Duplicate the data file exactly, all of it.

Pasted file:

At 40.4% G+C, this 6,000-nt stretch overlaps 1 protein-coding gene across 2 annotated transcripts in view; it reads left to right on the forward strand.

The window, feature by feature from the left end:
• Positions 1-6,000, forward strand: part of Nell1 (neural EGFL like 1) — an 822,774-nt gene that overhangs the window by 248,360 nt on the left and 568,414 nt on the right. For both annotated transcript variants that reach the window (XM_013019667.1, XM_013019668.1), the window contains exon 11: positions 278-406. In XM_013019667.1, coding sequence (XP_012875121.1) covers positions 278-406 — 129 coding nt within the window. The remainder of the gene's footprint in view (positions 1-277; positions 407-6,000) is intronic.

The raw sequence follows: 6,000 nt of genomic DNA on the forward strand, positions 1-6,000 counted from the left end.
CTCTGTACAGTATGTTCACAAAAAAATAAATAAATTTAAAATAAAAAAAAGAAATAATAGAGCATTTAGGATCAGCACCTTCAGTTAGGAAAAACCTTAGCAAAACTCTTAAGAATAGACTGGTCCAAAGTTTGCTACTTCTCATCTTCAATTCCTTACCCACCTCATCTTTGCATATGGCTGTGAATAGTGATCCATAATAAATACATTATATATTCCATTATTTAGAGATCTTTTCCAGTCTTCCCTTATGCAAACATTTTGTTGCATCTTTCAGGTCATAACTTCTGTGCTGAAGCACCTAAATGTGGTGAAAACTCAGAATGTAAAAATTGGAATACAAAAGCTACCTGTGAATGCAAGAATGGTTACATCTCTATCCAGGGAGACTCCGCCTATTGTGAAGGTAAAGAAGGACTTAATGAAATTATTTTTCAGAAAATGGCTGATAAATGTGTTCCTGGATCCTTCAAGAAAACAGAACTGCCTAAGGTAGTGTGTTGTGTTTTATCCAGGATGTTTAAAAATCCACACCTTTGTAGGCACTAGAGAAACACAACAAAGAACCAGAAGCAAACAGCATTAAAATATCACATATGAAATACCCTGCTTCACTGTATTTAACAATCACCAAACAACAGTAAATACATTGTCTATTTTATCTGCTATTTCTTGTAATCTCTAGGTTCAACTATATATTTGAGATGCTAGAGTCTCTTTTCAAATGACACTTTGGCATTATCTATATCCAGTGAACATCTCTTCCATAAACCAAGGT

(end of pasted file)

At 40.4% G+C, this 6,000-nt stretch overlaps 1 protein-coding gene across 2 annotated transcripts in view; it reads left to right on the forward strand.

The window, feature by feature from the left end:
• Positions 1-6,000, forward strand: part of Nell1 (neural EGFL like 1) — an 822,774-nt gene that overhangs the window by 248,360 nt on the left and 568,414 nt on the right. For both annotated transcript variants that reach the window (XM_013019667.1, XM_013019668.1), the window contains exon 11: positions 278-406. In XM_013019667.1, coding sequence (XP_012875121.1) covers positions 278-406 — 129 coding nt within the window. The remainder of the gene's footprint in view (positions 1-277; positions 407-6,000) is intronic.

The raw sequence follows: 6,000 nt of genomic DNA on the forward strand, positions 1-6,000 counted from the left end.
CTCTGTACAGTATGTTCACAAAAAAATAAATAAATTTAAAATAAAAAAAAGAAATAATAGAGCATTTAGGATCAGCACCTTCAGTTAGGAAAAACCTTAGCAAAACTCTTAAGAATAGACTGGTCCAAAGTTTGCTACTTCTCATCTTCAATTCCTTACCCACCTCATCTTTGCATATGGCTGTGAATAGTGATCCATAATAAATACATTATATATTCCATTATTTAGAGATCTTTTCCAGTCTTCCCTTATGCAAACATTTTGTTGCATCTTTCAGGTCATAACTTCTGTGCTGAAGCACCTAAATGTGGTGAAAACTCAGAATGTAAAAATTGGAATACAAAAGCTACCTGTGAATGCAAGAATGGTTACATCTCTATCCAGGGAGACTCCGCCTATTGTGAAGGTAAAGAAGGACTTAATGAAATTATTTTTCAGAAAATGGCTGATAAATGTGTTCCTGGATCCTTCAAGAAAACAGAACTGCCTAAGGTAGTGTGTTGTGTTTTATCCAGGATGTTTAAAAATCCACACCTTTGTAGGCACTAGAGAAACACAACAAAGAACCAGAAGCAAACAGCATTAAAATATCACATATGAAATACCCTGCTTCACTGTATTTAACAATCACCAAACAACAGTAAATACATTGTCTATTTTATCTGCTATTTCTTGTAATCTCTAGGTTCAACTATATATTTGAGATGCTAGAGTCTCTTTTCAAATGACACTTTGGCATTATCTATATCCAGTGAACATCTCTTCCATAAACCAAGGT